BY JUDE ALAWA
In his 2018 budget, President Donald Trump called for a 24 percent reduction in spending on foreign assistance for global health. Though some of the greatest achievements in U.S. foreign policy history proceeded from global health investments- namely the President’s Emergency Plan for AIDS Relief (PEPFAR) and the U.S. response to the 2014 Ebola outbreak- Trump has blatantly ignored humanitarian pleas for continued U.S. leadership in global health. He insists instead that these cuts “free up funding for critical priorities here at home and put America first.”
Trump is making a grave mistake: global health must be considered a matter of national security—instead of solely a humanitarian issue. This concern should compel Trump to reconsider his foreign policy agenda. Putting America first and protecting Americans at home requires foreign policy that prioritizes the strengthening of health systems across the world—something U.S. leadership has sought to do for the past two decades. Prioritizing global health protects Americans from the growing dangers of emerging infectious diseases, bolsters our economic productivity, and defends our security interests abroad.
Investments in global health have consistently captured bipartisan support, producing tangible economic, security, and humanitarian benefits across the globe. The United States has long been an advocate for global health, and in 2008, even Vice President Mike Pence demanded, “The United States has a moral obligation to lead the world in confronting the pandemic of HIV/AIDS.”
Largely due to United States involvement in global health, the past 15 years have witnessed the decline of global mortality rates from malaria and tuberculosis by 48 percent and 47 percent, respectively. The number of annual child deaths has been cut by more than one half, and more than 18.2 million people are now receiving life-saving antiretroviral treatment for HIV/AIDS through PEPFAR.
There is no question that the United States has increased standards of living across the world and decreased human suffering through its investments in global health. However, since these achievements do not convince Trump, maybe the following factors will.
The exponential growth of the global population, warming surface temperatures, urbanization, and the development of technology have made it easier to for people and diseases to travel across the world. Diseases don’t abide by borders. Scientists have tracked drug-resistant tuberculosis originating in eastern Europe, Asia, and Africa and their sudden appearance in patients in Western Europe and North America. Consider the devastation of the recent Ebola and Zika outbreaks that were due to a lack of international preparedness to effectively address pandemics.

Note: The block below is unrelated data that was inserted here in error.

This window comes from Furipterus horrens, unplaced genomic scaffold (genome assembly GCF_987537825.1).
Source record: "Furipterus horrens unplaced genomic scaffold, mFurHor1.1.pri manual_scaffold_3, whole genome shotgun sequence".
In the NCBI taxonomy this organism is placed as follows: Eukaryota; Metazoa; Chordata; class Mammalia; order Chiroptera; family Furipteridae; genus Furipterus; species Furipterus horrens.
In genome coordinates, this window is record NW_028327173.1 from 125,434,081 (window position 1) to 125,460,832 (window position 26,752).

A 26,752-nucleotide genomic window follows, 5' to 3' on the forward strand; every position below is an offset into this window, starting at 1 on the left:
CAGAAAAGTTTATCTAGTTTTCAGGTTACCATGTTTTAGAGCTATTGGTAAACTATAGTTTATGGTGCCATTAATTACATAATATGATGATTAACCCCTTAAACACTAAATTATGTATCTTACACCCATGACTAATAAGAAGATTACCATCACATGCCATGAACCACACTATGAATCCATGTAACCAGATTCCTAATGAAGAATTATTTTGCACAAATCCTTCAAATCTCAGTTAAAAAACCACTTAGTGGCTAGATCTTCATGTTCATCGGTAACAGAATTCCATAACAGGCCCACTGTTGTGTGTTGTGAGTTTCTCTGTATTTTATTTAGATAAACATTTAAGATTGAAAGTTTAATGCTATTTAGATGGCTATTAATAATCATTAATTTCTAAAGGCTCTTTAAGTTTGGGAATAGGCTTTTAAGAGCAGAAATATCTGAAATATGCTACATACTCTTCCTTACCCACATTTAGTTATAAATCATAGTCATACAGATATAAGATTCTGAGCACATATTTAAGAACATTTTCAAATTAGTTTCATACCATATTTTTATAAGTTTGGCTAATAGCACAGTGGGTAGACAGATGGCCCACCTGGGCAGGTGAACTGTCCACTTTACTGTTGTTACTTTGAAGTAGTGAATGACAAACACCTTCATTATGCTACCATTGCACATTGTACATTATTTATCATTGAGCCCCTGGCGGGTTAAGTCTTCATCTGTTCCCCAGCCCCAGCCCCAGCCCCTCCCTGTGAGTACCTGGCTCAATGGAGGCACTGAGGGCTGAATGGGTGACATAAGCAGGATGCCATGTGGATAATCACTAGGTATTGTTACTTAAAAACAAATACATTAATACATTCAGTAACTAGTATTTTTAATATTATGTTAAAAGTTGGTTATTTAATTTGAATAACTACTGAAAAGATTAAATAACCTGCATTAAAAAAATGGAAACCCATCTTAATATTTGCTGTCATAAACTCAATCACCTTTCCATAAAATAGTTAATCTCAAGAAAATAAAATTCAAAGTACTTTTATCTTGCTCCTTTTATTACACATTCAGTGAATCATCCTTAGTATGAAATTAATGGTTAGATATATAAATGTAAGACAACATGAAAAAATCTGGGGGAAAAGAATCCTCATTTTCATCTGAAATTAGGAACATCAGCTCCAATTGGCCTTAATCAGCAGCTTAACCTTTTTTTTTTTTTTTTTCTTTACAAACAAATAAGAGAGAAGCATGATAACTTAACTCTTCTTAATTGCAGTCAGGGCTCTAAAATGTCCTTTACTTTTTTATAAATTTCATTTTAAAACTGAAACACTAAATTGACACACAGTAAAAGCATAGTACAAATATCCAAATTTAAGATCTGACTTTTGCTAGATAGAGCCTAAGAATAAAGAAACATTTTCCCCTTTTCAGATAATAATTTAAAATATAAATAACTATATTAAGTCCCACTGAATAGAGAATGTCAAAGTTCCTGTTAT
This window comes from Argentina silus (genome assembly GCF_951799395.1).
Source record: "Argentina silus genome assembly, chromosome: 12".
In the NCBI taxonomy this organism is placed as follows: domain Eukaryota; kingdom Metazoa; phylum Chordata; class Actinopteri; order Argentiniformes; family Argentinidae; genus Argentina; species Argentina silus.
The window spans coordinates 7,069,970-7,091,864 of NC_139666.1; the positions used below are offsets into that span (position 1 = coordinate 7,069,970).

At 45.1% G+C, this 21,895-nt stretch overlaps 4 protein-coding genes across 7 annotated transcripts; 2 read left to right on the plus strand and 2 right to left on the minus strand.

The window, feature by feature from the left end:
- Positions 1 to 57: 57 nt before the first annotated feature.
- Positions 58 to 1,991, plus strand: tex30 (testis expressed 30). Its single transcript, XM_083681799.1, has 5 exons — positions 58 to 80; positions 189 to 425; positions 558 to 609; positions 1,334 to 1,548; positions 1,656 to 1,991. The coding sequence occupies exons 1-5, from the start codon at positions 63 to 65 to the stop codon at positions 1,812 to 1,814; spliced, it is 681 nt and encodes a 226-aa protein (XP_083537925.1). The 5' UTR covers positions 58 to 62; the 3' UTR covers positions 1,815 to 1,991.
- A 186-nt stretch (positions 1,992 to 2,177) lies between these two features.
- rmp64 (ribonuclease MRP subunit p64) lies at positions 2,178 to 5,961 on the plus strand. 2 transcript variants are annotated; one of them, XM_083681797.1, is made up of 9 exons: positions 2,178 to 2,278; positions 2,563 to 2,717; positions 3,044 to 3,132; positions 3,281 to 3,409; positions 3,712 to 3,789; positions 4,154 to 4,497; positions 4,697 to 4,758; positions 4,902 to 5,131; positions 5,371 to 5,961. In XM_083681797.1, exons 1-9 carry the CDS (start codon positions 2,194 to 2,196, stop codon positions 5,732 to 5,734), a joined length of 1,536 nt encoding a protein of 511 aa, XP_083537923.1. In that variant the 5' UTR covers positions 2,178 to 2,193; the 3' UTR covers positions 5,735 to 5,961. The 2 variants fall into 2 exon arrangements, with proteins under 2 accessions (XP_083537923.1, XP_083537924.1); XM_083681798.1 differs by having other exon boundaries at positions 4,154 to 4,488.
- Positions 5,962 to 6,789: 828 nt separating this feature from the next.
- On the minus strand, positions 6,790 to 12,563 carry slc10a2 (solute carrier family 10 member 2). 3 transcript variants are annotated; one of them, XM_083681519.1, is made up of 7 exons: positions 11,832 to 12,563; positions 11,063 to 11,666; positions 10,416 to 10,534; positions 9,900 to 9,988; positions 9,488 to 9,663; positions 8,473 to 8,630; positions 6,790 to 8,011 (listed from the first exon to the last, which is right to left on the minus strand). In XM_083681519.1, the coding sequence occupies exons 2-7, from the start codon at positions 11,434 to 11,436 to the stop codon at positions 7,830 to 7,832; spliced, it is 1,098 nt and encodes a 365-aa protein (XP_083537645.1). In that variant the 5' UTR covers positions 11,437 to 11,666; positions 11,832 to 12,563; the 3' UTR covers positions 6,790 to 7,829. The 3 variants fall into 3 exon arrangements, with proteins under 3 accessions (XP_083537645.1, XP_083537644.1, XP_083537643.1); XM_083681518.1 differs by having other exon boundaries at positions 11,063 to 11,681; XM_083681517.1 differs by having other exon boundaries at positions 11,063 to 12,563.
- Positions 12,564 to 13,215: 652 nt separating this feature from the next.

Americans are at risk. Consistent and timely global support ensure that national health systems can effectively administer disease surveillance, medical treatment, and outbreak response, especially considering growing antimicrobial resistance. As they have in the past, infectious diseases will ravage Americans once they have crossed our borders and endanger U.S. citizens abroad, especially those in our armed forces. To truly fulfill his “America First” pledge, Trump must commit to global health investments to prevent deadly threats from spreading.
Although the primary goal of global health has traditionally been to alleviate human suffering, investing in health systems and epidemic prevention has substantial economic returns. For instance, if the U.S. simply maintains its current commitment to the Global Fund, it could spur at least $96.7 billion in global economic gains. In doing so, not only does the U.S. strengthen its allies and trading partners but also incentivizes them to take ownership of their disease programs and health system. In the past two decades, U.S. exports to developing countries have grown by more than 400 percent, and today, they total more than $600 billion annually. Population health status has consistently been linked to economic growth in every country. To bolster our economy, Trump should have a direct interest in strengthening health systems to combat disease.
Finally, and arguably most importantly, global health protects our security interests. In the same way that we bolster some regimes and tear down others, health has the power to improve or diminish governance and peacekeeping. Just as the HIV/AIDS epidemic in sub-Saharan Africa affected the most influential members of society, poor health can destroy leadership and discourage participation in civil society. With the positive socioeconomic benefits of good health, civilians are unlikely to become radicalized and will have less of a reason to evaluate the merits of violence. As Trump attempts to continue our battle against terror, he must consider the consequences of poor health—desperation, diminished economic productivity, and the erosion of social cohesion—as root causes of extremism that global health reform has the potential to address.
Following in the footsteps of pioneers of U.S. leadership in global health, Trump need not forget that U.S. investments in global health are not only some of the greatest humanitarian achievements of our time but also some of the best strategic ventures for American protection and prosperity.